Agreed. A huge wasted potential and opportunity with that lousy conversion. See the opening scene of Transformers: Age of Extinction" at about 01:30 for a similar dino head (yet a calm one).

James Cameron: “Some filmmakers are too conservative. I think I was maybe even too conservative on ‘Avatar.’ I’m going to go deeper on the ‘Avatar’ sequels.”http://variety.com/2014/film/news/ja...rs-1201132122/

Quote:
Originally Posted by 3DBob
There are more considerations for enjoying 3D than whether the movie is native or converted.
Of course. There is no need to say the obvious -eg a great mp3 song vs a bad flac song, but the fact remains that with flac (and native 3D) you can reach higher.

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Sotos: So much of the 3D movie industry is driven by the Chinese and foreign audiences today. You hear many directors and producers say they really wouldn't bother with 3D if it weren't for the foreign audiences, and some 3D movies are only released in 2D bluray here in the states. My point, regardless of the industry thinking, I'm just glad to have what we have as in a year or two the US market will probably shrink to just the 3D animated movies. Cameron waited too long for Avatar 2, and it's going to take a heck-of-a ride to make a movie that will again spur the industry back into native 3D again.
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post #53 of 93 Old 12-27-2015, 10:42 AM
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Originally Posted by SoToS View Post
I said "all beings" for word economy. "All beings" vs "the vast majority of beings" doesn't make any difference for my point, it is a fact that after hundreds of million years of evolution, stereo vision has prevailed for the vast majority of species.
As for birds and horses, they do not have "little depth perception" they just have a smaller angle of visual overlap and therefore fewer degrees of stereo vision (60 degrees for horses), since their eyes are placed on the sides of their head. It is a matter of priority and a practical problem too: It would be impossible to have 360 degrees of stereo vision, that would require that each eye covered 360 degrees! (Horses would look uglier with a pair of ball-shaped eyes on top of "antennas" ). Both birds and horses see monoscopic at their sides and stereoscopic directly in front of them and that's all they need for their survival.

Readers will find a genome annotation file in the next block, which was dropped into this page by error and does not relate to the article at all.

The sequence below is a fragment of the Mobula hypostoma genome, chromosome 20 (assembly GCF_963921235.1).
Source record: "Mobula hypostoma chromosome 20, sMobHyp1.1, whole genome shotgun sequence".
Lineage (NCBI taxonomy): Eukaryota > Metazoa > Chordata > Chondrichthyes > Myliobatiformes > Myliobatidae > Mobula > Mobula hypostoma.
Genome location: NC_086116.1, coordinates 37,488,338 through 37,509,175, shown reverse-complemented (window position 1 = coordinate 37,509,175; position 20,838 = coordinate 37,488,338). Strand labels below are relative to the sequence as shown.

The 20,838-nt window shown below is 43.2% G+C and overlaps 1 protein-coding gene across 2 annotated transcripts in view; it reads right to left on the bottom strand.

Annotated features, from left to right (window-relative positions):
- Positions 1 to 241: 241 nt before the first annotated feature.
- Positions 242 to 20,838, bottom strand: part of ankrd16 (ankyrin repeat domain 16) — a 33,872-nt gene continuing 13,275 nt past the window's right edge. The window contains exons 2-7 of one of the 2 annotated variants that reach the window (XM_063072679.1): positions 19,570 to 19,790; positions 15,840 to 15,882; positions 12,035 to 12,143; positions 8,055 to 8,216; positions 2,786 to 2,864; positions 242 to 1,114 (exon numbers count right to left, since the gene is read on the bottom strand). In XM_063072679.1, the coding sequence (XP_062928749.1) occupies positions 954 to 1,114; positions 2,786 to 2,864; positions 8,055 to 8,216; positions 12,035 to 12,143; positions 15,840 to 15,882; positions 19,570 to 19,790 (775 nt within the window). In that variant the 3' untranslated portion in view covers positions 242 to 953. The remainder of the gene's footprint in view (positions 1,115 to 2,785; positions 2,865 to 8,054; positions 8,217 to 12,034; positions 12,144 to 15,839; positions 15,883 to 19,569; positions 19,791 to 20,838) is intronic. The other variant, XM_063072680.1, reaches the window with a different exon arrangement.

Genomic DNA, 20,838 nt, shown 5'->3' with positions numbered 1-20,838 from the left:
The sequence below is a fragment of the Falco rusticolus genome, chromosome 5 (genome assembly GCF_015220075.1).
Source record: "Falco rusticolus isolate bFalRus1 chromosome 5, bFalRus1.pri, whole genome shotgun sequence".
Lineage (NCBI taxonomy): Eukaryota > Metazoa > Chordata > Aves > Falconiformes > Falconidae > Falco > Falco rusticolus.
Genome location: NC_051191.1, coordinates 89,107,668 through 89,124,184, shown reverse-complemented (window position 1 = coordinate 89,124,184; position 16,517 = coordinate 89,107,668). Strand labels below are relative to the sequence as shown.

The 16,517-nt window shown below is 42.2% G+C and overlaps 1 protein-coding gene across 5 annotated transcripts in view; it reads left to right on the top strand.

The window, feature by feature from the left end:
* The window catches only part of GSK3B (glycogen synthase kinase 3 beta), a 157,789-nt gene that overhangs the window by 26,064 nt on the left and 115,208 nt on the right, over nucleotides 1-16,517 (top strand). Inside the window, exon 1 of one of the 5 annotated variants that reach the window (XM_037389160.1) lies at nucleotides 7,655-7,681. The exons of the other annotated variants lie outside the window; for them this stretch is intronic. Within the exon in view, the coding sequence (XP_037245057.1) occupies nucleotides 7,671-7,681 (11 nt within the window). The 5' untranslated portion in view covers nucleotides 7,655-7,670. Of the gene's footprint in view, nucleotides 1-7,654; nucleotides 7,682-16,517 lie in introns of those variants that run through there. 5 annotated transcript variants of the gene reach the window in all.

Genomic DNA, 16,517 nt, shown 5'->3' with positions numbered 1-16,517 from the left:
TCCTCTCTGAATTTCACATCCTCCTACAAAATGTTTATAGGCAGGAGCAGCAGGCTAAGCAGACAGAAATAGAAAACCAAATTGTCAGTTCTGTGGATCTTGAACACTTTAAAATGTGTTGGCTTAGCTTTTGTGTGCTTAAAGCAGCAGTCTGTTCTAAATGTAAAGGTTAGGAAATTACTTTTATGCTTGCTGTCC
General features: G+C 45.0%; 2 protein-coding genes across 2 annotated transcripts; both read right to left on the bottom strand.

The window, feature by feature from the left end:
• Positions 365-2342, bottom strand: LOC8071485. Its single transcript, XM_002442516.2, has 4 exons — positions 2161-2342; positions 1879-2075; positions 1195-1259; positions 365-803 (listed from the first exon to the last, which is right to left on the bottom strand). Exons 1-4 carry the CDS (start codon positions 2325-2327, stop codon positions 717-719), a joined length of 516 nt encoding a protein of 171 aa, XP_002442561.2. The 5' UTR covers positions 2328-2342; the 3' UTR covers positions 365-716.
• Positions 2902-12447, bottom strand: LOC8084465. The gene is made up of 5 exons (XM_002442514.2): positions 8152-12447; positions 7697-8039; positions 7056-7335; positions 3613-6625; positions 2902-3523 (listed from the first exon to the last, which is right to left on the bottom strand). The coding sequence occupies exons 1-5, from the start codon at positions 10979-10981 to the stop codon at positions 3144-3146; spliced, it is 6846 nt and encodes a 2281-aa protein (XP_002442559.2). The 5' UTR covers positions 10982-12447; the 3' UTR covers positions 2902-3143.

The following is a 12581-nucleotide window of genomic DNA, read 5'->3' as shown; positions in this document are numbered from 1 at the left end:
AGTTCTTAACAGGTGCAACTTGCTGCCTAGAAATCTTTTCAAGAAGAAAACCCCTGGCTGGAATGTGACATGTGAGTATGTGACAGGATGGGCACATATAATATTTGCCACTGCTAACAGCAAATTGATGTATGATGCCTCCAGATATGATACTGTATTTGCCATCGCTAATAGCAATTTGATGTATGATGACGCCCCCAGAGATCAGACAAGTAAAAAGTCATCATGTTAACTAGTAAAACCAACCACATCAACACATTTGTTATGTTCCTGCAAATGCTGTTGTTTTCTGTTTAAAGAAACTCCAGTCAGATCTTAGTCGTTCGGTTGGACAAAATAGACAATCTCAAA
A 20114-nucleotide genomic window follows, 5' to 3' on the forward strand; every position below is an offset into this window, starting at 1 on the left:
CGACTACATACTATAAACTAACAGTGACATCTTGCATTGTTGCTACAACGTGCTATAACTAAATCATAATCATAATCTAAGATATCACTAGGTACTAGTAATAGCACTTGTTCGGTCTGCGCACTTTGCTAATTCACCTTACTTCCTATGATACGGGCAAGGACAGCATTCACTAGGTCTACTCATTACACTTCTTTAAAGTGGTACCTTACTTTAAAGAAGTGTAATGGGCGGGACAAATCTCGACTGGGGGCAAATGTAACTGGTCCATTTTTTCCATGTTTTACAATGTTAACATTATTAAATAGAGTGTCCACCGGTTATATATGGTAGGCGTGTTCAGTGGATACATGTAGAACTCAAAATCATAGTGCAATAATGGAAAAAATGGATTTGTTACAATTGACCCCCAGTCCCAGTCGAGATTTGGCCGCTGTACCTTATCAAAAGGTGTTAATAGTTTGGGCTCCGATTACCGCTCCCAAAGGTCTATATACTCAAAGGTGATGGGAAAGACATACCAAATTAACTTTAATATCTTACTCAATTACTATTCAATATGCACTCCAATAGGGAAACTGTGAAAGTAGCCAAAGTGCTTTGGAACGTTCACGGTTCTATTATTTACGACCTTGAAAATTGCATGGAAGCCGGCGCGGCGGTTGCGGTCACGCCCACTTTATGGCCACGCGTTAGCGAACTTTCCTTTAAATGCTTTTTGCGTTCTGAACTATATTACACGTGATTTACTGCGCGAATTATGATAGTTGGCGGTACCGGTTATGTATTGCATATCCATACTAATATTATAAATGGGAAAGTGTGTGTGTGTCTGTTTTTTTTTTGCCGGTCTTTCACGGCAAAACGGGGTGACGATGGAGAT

Lol, that means little depth perception, you're arguing for the sake of argument here. Birds don't rely on stereo vision, but have to turn their heads rapidly. They only have depth where their field of view overlaps equal little depth perception.

Quote:
Originally Posted by SoToS View Post
Mixed parameters again. Was Jurassic World a 3D success? Of course not, it was a failure -you just said it too a few lines back and many others who saw it. And how do you know film X wouldn't have provided a better 3D experience with native? Did you see both versions? Of course not.
I never said it was a failure, the movie did quite well financially. I found the 3D about the same as most 3D conversions. Some converted movies look better than others same as native. One thing I noticed while watching The Hobbit recently again was that the 3D looked very much like a conversion and honestly I couldn't tell it was any better that it was shot native.

There appears to be a conservative approach to 3D levels on both converted and native and they keeps things comfortable which means little or no leaping effects and minor positive convergence for deep depth. That may be why I don't find converted films as enjoyable, because I compare them to what is possible with 3D, not really just native because the same 3D levels are possible for both, but that they choose to narrow the range of the 3D. I find the best 3D actually away from Hollywood and in nature documentaries but there are a few that take advantage of 3D's full range.

One I saw recently was Silent Hill Revelation. Where there was ash fluttering in the sky this was made to pop out of screen, similar effects were used in The Hobbit but they chose to leave them inside the window. Maybe no-one would notice or care, but I like it when they use it.

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post #54 of 93 Old 12-27-2015, 01:41 PM
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Originally Posted by SoToS View Post
There are certainly some 3D conversions- some of which have been mentioned here- that I doubt would be improved if they were shot in native 3D. Conversely, there are some films that were shot in native 3D which probably would have looked better had they been shot in 2D and converted in post.

Sorry, these are totally arbitrary statements with no basis whatsoever other than "I doubt" and "probably".

So, bottom line is, I don't believe that you can categorically state that in every case that the best result will be obtained from native 3D content. A couple of years ago I would have agreed with you hands down but I've just seen too many great conversions to feel that way now. Like most things in life, there are very few absolutes. I'm certainly willing to give credit where credit is due.

You can categorically state that in every case the best possible result can only be obtained from a lossless procedure vs a lossy one, whether you're talking about sound, or video. Note that I'm talking about the potential here, as if you do a lousy job eg in mastering audio, a proper mastering encoded in mp3 might sound better -or look better as in fake stereo. In that sense, lossy is always and always will be inferior to lossless, as the base for reaching the maximum potential. Lossless process wins over lossy, game over.